Products from the Symantec company has supposed to protect users from viruses, malware, and other blights that come from using the computer. According to Google, the opposite actually happened. Researcher Travis Ormandy found that there were so many vulnerabilities in 25 Norton and Symantec products that are "as bad as it gets," he says. "Just emailing a file to a victim or sending them a link to an exploit is enough to trigger it -- the victim does not need to open the file or interact with it in any way."
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Symantec has already come up with fixes for the problems that were found, so you will want to install those immediately to keep yourself safe.
Google's Project Zero team searches for "zero-day" code laws that gives companies 90 days to fix them. In this particular case, Symantec did really work quickly to solve the problem. Ormandy outlined everything in his blog post, giving credit to the company for working so hard.
But he did call out Symantec for the dangers of what happened and the incompetence of the company for allowing them in. He found a flaw in the company's "unpacker" which is what searches for worms and any hidden trojans.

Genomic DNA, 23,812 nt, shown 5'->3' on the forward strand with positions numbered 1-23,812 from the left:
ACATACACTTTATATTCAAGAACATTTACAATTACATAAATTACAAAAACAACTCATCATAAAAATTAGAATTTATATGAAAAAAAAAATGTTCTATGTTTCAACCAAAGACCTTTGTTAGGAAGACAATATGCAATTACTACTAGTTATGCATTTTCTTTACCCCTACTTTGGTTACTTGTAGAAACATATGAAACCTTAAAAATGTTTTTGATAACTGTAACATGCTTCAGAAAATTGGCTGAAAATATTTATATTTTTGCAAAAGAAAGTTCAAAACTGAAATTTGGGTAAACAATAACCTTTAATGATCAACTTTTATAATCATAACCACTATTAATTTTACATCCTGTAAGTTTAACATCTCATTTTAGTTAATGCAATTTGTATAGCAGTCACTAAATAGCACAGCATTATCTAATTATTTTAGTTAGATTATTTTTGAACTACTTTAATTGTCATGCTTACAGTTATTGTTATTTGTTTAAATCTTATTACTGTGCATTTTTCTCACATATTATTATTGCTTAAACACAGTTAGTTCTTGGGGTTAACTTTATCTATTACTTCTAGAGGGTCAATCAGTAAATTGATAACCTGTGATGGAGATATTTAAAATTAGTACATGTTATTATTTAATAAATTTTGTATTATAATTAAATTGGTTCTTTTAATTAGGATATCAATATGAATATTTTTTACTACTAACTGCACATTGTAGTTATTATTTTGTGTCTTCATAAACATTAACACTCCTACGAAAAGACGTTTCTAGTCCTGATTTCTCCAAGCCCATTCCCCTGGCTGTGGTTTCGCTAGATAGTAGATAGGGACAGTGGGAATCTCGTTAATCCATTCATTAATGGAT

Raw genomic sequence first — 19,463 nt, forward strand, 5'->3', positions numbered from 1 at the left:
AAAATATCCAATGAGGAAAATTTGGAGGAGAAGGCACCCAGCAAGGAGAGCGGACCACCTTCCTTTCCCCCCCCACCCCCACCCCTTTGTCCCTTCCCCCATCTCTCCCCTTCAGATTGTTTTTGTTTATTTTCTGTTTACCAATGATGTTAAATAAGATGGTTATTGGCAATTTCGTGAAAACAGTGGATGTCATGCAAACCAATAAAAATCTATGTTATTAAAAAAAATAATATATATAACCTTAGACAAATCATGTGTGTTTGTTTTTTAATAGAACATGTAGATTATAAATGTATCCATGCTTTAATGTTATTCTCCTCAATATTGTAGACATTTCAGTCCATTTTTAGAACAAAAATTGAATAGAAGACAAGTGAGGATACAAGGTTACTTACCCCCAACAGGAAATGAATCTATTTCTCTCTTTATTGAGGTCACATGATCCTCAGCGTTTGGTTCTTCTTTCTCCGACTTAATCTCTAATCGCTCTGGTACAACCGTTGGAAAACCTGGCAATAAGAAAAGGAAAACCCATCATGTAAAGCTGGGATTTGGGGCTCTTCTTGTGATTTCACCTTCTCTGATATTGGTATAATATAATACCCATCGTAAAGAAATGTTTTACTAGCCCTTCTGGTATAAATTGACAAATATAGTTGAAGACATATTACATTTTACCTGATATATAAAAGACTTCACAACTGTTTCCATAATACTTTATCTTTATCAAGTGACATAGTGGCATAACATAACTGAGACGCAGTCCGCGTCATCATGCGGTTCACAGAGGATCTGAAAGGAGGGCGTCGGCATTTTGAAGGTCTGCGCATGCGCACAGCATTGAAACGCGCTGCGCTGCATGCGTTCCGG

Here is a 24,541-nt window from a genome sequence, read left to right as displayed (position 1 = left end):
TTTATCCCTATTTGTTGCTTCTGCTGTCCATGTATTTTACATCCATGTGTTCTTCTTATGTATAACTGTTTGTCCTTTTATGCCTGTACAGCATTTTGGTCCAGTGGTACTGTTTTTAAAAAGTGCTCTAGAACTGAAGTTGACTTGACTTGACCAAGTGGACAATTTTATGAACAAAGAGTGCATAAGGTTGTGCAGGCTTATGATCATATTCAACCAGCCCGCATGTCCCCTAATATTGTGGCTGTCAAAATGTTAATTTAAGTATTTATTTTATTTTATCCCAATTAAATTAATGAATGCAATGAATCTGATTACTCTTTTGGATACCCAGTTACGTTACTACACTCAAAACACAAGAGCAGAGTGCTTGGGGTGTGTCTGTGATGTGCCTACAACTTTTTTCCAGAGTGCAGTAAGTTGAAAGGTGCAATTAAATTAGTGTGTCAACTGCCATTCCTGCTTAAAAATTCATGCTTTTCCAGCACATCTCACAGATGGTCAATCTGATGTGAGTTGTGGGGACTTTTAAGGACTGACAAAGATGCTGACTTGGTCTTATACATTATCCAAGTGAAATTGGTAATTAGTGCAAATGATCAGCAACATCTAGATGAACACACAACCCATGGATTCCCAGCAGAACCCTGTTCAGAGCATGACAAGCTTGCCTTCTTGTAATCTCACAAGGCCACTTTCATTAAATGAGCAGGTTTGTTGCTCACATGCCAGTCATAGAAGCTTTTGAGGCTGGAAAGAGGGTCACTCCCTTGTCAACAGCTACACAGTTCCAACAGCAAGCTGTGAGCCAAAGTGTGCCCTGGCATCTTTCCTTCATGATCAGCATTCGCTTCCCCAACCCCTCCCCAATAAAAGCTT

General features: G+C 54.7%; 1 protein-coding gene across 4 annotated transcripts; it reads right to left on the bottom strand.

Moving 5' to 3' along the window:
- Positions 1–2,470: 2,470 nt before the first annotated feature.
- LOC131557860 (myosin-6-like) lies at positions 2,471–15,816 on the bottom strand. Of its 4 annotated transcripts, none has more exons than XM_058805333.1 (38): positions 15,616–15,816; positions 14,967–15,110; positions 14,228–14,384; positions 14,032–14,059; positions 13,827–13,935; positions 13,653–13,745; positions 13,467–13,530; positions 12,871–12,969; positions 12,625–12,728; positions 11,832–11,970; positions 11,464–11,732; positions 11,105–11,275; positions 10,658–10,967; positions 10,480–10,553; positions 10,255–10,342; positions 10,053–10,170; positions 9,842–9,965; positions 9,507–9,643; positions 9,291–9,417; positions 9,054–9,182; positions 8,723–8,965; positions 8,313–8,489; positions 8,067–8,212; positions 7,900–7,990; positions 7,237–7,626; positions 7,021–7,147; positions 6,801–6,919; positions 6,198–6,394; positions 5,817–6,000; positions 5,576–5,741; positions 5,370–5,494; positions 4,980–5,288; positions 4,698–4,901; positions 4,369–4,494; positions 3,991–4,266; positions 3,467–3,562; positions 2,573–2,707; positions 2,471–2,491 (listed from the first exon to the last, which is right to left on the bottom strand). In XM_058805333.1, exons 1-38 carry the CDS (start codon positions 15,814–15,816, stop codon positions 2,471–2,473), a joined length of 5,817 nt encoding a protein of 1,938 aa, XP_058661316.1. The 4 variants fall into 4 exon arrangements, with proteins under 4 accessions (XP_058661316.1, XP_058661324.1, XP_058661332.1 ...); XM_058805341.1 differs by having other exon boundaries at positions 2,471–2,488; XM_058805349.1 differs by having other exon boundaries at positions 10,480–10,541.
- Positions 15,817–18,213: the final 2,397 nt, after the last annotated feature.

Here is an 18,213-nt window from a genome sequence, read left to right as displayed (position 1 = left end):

"Because no interaction is necessary to exploit it, this is a wormable vulnerability with potentially devastating consequences," he says. "An attacker could easily compromise an entire enterprise fleet." He also remarked that any unpackers have kernel access, which is "maybe not the best idea."
He built and released his own fix to help Symantec develop something quickly. He calls it a "100 percent reliable exploit, effective against the default configuration in Norton Antivirus and Symantec Endpoint [and] exploitable just from email or the web."
His harshest criticism came for Symantec's vulnerability management. That program is supposed to check for published flaws and ensure open-source updates. "Symantec dropped the ball here. A quick look at the decomposer library shipped by Symantec showed that they were using code derived from open source libraries ... but hadn't updated them in at least 7 years."
The problem really is that Symantec hasn't updated their code in at least seven years!
Symantec isn't the only company that has issues, as McAfee, Trend Micro, and others have been flagged. In fact, Ormandy questioned whether or not getting antivirus is smart at all, calling it "a significant tradeoff in terms of increasing [the] attack surface."
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This bug affects Norton Antivirus on Mac and Windows as well as many other Symantec products. Most of the fixes have already been rolled out and, in most cases, you'll automatically get an update. Still, "some of these products cannot be automatically updated, and administrators must take immediate action to protect their networks."